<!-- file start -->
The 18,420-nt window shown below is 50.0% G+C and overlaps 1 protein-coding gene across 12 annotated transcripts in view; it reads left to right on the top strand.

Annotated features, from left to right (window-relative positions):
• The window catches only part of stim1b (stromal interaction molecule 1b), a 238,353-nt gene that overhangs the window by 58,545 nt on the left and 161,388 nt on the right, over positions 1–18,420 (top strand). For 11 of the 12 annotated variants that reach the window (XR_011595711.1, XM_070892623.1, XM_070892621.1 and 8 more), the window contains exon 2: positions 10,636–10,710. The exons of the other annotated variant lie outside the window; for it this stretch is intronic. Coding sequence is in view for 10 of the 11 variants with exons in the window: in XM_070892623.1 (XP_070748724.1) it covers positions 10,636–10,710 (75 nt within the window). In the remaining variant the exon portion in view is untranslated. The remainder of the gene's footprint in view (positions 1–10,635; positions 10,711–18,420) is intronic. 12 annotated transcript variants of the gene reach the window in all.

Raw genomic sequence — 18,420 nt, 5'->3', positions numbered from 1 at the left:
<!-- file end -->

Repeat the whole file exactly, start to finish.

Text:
The 18,420-nt window shown below is 50.0% G+C and overlaps 1 protein-coding gene across 12 annotated transcripts in view; it reads left to right on the top strand.

Annotated features, from left to right (window-relative positions):
• The window catches only part of stim1b (stromal interaction molecule 1b), a 238,353-nt gene that overhangs the window by 58,545 nt on the left and 161,388 nt on the right, over positions 1–18,420 (top strand). For 11 of the 12 annotated variants that reach the window (XR_011595711.1, XM_070892623.1, XM_070892621.1 and 8 more), the window contains exon 2: positions 10,636–10,710. The exons of the other annotated variant lie outside the window; for it this stretch is intronic. Coding sequence is in view for 10 of the 11 variants with exons in the window: in XM_070892623.1 (XP_070748724.1) it covers positions 10,636–10,710 (75 nt within the window). In the remaining variant the exon portion in view is untranslated. The remainder of the gene's footprint in view (positions 1–10,635; positions 10,711–18,420) is intronic. 12 annotated transcript variants of the gene reach the window in all.

Raw genomic sequence — 18,420 nt, 5'->3', positions numbered from 1 at the left: